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VERIFY: The Johnson & Johnson COVID-19 vaccine has not been 'recalled'

Johnson & Johnson's COVID-19 vaccine has been paused, not “recalled” after recommendation from health authorities

DALLAS — Reports of six cases of blood clots associated with the Johnson & Johnson COVID-19 vaccine prompted U.S. health authorities to pause its administration.

Soon after the CDC and the FDA recommended that healthcare providers and vaccination centers pause the Johnson & Johnson vaccine, word began to spread on social media that the vaccine had been “recalled.”


Did the FDA recall the Johnson & Johnson COVID-19 vaccine? 



According to the data from the CDC, FDA and Dr. Amesh Adalja, the vaccine has not been recalled. The FDA and CDC have jointly recommended a pause on giving out doses while this vaccine undergoes a review.


The FDA and the CDC released a joint statement that explains the decision of recommending a pause on the administration of the Johnson & Johnson vaccine while they evaluate a specific type of blood clot found in six women after vaccination. In total, more than 6.8 million doses of the Johnson & Johnson vaccine have been administered.

“In these cases, a type of blood clot called cerebral venous sinus thrombosis (CVST) was seen in combination with low levels of blood platelets (thrombocytopenia). All six cases occurred among women between the ages of 18 and 48, and symptoms occurred six to 13 days after vaccination,” the statement reads. 

Both authorities will further review these cases starting Wednesday. The vaccine will be paused in the United States while this analysis is underway.

Dr. Amesh Adalja explained this pause is temporary and doesn’t mean the vaccine is less effective or will lose its Emergency Use Authorization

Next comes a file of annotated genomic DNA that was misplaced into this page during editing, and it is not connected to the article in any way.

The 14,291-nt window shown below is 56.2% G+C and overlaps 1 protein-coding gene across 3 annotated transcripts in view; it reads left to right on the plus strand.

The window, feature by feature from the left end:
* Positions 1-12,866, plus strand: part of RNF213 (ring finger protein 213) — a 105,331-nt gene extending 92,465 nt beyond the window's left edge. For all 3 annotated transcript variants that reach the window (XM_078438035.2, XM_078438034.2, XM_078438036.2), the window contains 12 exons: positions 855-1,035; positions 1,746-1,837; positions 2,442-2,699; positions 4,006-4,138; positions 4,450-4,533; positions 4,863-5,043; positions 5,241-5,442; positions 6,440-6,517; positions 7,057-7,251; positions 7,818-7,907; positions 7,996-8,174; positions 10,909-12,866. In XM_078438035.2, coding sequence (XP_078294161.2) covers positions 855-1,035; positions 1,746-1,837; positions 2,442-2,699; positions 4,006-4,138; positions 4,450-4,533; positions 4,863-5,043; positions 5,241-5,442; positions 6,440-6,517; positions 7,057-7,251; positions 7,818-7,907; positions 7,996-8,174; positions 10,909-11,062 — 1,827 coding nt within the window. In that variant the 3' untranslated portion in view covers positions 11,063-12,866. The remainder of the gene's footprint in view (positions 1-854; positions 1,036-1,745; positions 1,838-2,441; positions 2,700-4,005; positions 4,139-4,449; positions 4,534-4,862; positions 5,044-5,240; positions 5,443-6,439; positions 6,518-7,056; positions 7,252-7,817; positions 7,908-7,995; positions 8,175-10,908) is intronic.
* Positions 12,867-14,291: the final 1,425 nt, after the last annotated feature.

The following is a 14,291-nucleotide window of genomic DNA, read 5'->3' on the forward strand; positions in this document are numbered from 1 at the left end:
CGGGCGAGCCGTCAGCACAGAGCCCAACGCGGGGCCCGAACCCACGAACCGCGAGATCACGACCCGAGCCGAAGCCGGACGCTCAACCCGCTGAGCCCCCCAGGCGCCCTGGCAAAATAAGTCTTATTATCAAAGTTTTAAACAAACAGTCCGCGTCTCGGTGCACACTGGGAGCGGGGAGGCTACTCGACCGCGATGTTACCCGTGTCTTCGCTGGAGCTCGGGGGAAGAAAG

“Think about your DVD remote when you hit pause, that means you're going to come back and hit the unpause button,” Dr. Adalja said. “So this usually is a temporary stoppage in order to take a look at the data, the lay of the land, the risk communication messaging, and then move forward.”

The FDA website defines a recall as “a voluntary action taken by a company to remove a defective drug product from the market.”

And that’s not the definition of the current recommended pause on this vaccine. 

The FDA and the CDC have not yet confirmed that the vaccine caused these blood clots, as they will continue to work together to look at any possible links before moving forward. Dr. Adalja believes this is only temporary and people shouldn’t worry about the vaccine efficacy either. 

"When you're pausing, the intention is that this will resume and I do suspect the Johnson and Johnson vaccine will resume." 

In a statement, Johnson & Johnson said in part, "We have been working closely with medical experts and health authorities, and we strongly support the open communication of this information to healthcare professionals and the public." 

VERIFY's Mauricio Chamberlin contributed to this report.

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